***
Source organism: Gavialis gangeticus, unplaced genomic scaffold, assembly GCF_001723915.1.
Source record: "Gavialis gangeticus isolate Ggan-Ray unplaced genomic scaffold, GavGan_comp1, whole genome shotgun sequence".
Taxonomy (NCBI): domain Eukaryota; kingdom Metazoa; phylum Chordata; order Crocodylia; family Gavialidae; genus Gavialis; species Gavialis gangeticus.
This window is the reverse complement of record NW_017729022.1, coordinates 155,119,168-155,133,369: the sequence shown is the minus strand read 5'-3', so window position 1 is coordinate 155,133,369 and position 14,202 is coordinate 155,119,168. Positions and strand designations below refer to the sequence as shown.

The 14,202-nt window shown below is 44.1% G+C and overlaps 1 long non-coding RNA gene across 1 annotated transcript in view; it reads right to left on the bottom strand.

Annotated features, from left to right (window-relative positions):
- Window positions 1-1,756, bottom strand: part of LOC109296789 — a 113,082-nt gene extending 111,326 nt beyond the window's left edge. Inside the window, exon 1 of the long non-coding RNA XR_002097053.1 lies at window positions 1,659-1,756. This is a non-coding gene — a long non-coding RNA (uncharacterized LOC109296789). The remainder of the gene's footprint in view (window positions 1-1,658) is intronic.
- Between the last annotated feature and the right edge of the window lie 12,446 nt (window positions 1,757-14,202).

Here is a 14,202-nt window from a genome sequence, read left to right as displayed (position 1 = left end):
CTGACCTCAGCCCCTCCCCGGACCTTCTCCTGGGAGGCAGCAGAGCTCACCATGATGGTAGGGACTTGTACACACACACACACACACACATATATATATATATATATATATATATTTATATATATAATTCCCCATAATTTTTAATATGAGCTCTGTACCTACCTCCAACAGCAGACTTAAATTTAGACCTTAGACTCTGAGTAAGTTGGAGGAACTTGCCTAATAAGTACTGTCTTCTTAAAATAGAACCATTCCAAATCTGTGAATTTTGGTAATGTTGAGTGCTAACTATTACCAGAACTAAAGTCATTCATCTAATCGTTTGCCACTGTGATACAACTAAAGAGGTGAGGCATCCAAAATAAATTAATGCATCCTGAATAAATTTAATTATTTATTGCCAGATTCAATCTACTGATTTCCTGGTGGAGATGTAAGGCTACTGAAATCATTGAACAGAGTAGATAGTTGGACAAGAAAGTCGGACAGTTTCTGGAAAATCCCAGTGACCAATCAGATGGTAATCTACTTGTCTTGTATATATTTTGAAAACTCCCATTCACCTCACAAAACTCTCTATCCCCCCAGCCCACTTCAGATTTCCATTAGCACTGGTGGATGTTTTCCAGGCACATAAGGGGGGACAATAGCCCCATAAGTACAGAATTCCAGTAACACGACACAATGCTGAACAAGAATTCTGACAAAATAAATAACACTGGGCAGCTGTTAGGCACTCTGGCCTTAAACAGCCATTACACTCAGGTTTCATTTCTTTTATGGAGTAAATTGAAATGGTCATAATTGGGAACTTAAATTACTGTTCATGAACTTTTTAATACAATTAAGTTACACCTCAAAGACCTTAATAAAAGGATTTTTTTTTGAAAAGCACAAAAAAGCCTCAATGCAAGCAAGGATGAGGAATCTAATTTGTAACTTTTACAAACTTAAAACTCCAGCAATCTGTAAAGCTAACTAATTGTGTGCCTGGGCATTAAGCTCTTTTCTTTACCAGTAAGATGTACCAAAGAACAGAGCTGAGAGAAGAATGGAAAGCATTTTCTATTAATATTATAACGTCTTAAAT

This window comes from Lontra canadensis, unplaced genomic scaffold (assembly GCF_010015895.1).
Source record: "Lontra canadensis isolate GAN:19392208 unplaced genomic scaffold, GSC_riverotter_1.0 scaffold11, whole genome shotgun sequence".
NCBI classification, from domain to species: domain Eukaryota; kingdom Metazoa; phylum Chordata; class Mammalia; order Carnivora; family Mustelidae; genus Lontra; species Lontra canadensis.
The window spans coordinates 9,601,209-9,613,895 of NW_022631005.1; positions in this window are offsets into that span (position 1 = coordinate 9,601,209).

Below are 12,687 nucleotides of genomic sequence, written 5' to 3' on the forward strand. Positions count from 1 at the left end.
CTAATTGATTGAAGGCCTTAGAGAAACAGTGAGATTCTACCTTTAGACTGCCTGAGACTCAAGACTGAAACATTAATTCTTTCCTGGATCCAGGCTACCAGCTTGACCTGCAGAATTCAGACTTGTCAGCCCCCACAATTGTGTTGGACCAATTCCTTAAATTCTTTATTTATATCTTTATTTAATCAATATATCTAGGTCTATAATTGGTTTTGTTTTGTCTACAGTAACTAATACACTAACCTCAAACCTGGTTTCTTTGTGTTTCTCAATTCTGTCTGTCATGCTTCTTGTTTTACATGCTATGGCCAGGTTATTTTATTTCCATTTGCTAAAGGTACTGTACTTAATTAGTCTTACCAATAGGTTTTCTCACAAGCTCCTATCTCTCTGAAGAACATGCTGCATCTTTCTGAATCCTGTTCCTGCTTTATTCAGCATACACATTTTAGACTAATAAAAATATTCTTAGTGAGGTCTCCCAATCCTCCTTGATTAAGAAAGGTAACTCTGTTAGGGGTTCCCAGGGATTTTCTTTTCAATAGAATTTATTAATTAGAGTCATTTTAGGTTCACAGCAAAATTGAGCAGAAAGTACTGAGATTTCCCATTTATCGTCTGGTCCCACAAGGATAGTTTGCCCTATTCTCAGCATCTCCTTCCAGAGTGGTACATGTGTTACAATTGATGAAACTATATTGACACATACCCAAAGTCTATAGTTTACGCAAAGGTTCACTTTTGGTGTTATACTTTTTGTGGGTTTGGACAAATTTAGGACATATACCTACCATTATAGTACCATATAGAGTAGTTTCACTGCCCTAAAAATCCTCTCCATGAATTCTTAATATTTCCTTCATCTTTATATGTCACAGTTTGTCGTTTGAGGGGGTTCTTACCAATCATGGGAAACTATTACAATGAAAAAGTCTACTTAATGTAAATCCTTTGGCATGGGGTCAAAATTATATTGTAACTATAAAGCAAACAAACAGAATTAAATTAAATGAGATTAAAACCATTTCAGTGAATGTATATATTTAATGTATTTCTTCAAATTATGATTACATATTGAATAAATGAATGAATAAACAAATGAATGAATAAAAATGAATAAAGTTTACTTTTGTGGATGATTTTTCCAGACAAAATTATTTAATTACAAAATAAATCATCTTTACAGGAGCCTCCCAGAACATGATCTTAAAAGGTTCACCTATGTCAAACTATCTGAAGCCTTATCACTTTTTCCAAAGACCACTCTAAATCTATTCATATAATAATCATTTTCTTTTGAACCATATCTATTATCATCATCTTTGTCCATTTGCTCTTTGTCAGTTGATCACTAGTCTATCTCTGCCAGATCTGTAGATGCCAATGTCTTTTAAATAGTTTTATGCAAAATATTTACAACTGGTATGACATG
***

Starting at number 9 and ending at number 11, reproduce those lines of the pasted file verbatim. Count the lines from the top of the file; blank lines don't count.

Here is a 14,202-nt window from a genome sequence, read left to right as displayed (position 1 = left end):
CTGACCTCAGCCCCTCCCCGGACCTTCTCCTGGGAGGCAGCAGAGCTCACCATGATGGTAGGGACTTGTACACACACACACACACACACATATATATATATATATATATATATATTTATATATATAATTCCCCATAATTTTTAATATGAGCTCTGTACCTACCTCCAACAGCAGACTTAAATTTAGACCTTAGACTCTGAGTAAGTTGGAGGAACTTGCCTAATAAGTACTGTCTTCTTAAAATAGAACCATTCCAAATCTGTGAATTTTGGTAATGTTGAGTGCTAACTATTACCAGAACTAAAGTCATTCATCTAATCGTTTGCCACTGTGATACAACTAAAGAGGTGAGGCATCCAAAATAAATTAATGCATCCTGAATAAATTTAATTATTTATTGCCAGATTCAATCTACTGATTTCCTGGTGGAGATGTAAGGCTACTGAAATCATTGAACAGAGTAGATAGTTGGACAAGAAAGTCGGACAGTTTCTGGAAAATCCCAGTGACCAATCAGATGGTAATCTACTTGTCTTGTATATATTTTGAAAACTCCCATTCACCTCACAAAACTCTCTATCCCCCCAGCCCACTTCAGATTTCCATTAGCACTGGTGGATGTTTTCCAGGCACATAAGGGGGGACAATAGCCCCATAAGTACAGAATTCCAGTAACACGACACAATGCTGAACAAGAATTCTGACAAAATAAATAACACTGGGCAGCTGTTAGGCACTCTGGCCTTAAACAGCCATTACACTCAGGTTTCATTTCTTTTATGGAGTAAATTGAAATGGTCATAATTGGGAACTTAAATTACTGTTCATGAACTTTTTAATACAATTAAGTTACACCTCAAAGACCTTAATAAAAGGATTTTTTTTTGAAAAGCACAAAAAAGCCTCAATGCAAGCAAGGATGAGGAATCTAATTTGTAACTTTTACAAACTTAAAACTCCAGCAATCTGTAAAGCTAACTAATTGTGTGCCTGGGCATTAAGCTCTTTTCTTTACCAGTAAGATGTACCAAAGAACAGAGCTGAGAGAAGAATGGAAAGCATTTTCTATTAATATTATAACGTCTTAAAT

This window comes from Lontra canadensis, unplaced genomic scaffold (assembly GCF_010015895.1).